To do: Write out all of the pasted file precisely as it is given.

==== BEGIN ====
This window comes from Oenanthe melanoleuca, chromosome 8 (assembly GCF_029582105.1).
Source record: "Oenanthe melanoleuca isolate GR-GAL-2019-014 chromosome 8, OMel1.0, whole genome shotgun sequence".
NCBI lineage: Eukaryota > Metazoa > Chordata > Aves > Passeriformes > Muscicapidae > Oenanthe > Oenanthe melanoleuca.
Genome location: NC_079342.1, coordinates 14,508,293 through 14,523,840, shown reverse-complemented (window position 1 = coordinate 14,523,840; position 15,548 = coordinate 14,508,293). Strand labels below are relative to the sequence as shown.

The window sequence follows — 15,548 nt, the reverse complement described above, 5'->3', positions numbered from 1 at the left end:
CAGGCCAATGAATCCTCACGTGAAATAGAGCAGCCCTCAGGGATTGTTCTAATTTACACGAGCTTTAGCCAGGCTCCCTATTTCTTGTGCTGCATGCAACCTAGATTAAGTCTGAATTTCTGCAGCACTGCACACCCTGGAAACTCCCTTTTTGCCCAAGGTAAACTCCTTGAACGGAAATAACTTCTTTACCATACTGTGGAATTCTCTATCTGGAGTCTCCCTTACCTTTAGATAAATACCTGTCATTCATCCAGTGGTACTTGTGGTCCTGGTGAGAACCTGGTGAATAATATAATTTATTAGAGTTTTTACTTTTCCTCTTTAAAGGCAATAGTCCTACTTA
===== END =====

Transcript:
This window comes from Oenanthe melanoleuca, chromosome 8 (assembly GCF_029582105.1).
Source record: "Oenanthe melanoleuca isolate GR-GAL-2019-014 chromosome 8, OMel1.0, whole genome shotgun sequence".
NCBI lineage: Eukaryota > Metazoa > Chordata > Aves > Passeriformes > Muscicapidae > Oenanthe > Oenanthe melanoleuca.
Genome location: NC_079342.1, coordinates 14,508,293 through 14,523,840, shown reverse-complemented (window position 1 = coordinate 14,523,840; position 15,548 = coordinate 14,508,293). Strand labels below are relative to the sequence as shown.

The window sequence follows — 15,548 nt, the reverse complement described above, 5'->3', positions numbered from 1 at the left end:
CAGGCCAATGAATCCTCACGTGAAATAGAGCAGCCCTCAGGGATTGTTCTAATTTACACGAGCTTTAGCCAGGCTCCCTATTTCTTGTGCTGCATGCAACCTAGATTAAGTCTGAATTTCTGCAGCACTGCACACCCTGGAAACTCCCTTTTTGCCCAAGGTAAACTCCTTGAACGGAAATAACTTCTTTACCATACTGTGGAATTCTCTATCTGGAGTCTCCCTTACCTTTAGATAAATACCTGTCATTCATCCAGTGGTACTTGTGGTCCTGGTGAGAACCTGGTGAATAATATAATTTATTAGAGTTTTTACTTTTCCTCTTTAAAGGCAATAGTCCTACTTA